Featured Stories

  • Joyce H. - The Story of Edna P.

  • Brian S. - Dementia at Age 32

  • Max W. - From Child to Caregiver to Alzheimer's Researcher and Advocate

  • Marie S. - Life With a Different Beginning

  • Allan V. - Traveling a Difficult Road with Alzheimer's

  • Karen G - Missing Jim

  • Kate C. - A Man and His Truck: A Story in Memory of My Father

  • Enrique L. - U.S.M.C. Corporal

Your voice helps bring Alzheimer's out of the shadows.

Join our community of story tellers united in their determination to stop Alzheimer's! Share your personal story, a photo of a loved one, or a video telling us about your experience.

Together, we can show our leaders in Washington and beyond why we must make finding a cure for Alzheimer's a national priority!

Latest Stories

My maternal grandmother, an ordained minister in the Congregational Church, died of Alzheimer's in 1976. She was 77 when she died. My father died of Alzheimer's in 2010. He was 85. This picture is of my dad with my daughters in March 2010. He died from the complications of Alzheimer's on October 31, 2010. He was a physician, a passionate supporter of opera, sang in the choir, read voraciously, loved telling stories, gardening, eating, singing, dancing, scuba diving, movies, and traveling.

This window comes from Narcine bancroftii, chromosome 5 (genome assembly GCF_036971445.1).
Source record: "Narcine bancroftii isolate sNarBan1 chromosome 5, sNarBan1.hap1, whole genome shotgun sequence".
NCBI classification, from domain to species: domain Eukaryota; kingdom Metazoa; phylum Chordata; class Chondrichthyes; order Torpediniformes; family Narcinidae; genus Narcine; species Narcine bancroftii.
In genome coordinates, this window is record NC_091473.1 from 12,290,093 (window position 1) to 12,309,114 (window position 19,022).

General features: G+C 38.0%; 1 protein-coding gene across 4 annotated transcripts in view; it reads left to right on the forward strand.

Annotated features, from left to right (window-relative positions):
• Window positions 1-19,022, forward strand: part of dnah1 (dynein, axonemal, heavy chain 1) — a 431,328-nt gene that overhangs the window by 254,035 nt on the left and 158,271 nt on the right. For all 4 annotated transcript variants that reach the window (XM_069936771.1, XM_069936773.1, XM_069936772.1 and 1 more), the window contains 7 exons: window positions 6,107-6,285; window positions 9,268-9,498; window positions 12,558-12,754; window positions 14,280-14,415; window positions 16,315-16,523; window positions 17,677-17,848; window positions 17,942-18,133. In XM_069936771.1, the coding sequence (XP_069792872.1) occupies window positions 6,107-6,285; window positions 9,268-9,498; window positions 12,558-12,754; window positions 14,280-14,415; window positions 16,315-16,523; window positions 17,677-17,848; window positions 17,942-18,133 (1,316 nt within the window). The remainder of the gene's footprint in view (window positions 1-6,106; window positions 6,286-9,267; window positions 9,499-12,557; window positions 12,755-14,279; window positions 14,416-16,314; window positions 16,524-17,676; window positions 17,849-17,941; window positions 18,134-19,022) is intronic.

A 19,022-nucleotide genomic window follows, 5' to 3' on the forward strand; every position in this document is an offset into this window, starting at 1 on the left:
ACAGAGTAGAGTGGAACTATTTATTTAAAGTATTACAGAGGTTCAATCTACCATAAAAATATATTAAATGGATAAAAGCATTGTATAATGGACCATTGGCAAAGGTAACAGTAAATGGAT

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Sons and DaughtersGrandchildren

I am the only child of a mother with Alzheimer’s. My maternal grandparents died of Alzheimer’s in the 1990′s. I am one of the worried well, with three daughters of my own that this disease will continue through the generations. My Grandfather was a graduate of Westpoint- retired as a Colonel in US Army. My Grandmother was a strong, vibrant woman – she lead the life of a military wife traveling the world and raising my beautiful mother. My Mother, what can I say. She was the most beautiful woman; strong, intelligent, savvy and full of love and adoration for her only child.

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Sons and DaughtersActivists

My father is still alive and living with Alzheimer’s Disease and the daily struggles that go along with it. My father went missing in Maryland. My mother was attending a conference at Fort Meade, Maryland and my father was supposed to pick her up at 4 p.m. By 5 p.m. he still had not arrived. My mother reported him missing to the Fort Meade police department and called me at my home in Lubbock, Texas. Thus began some of the most terrible hours of my life. My husband Robert called Lori Gillen (a friend of his), the executive director of the Alzheimer’s Association in Lubbock.

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Sons and Daughters

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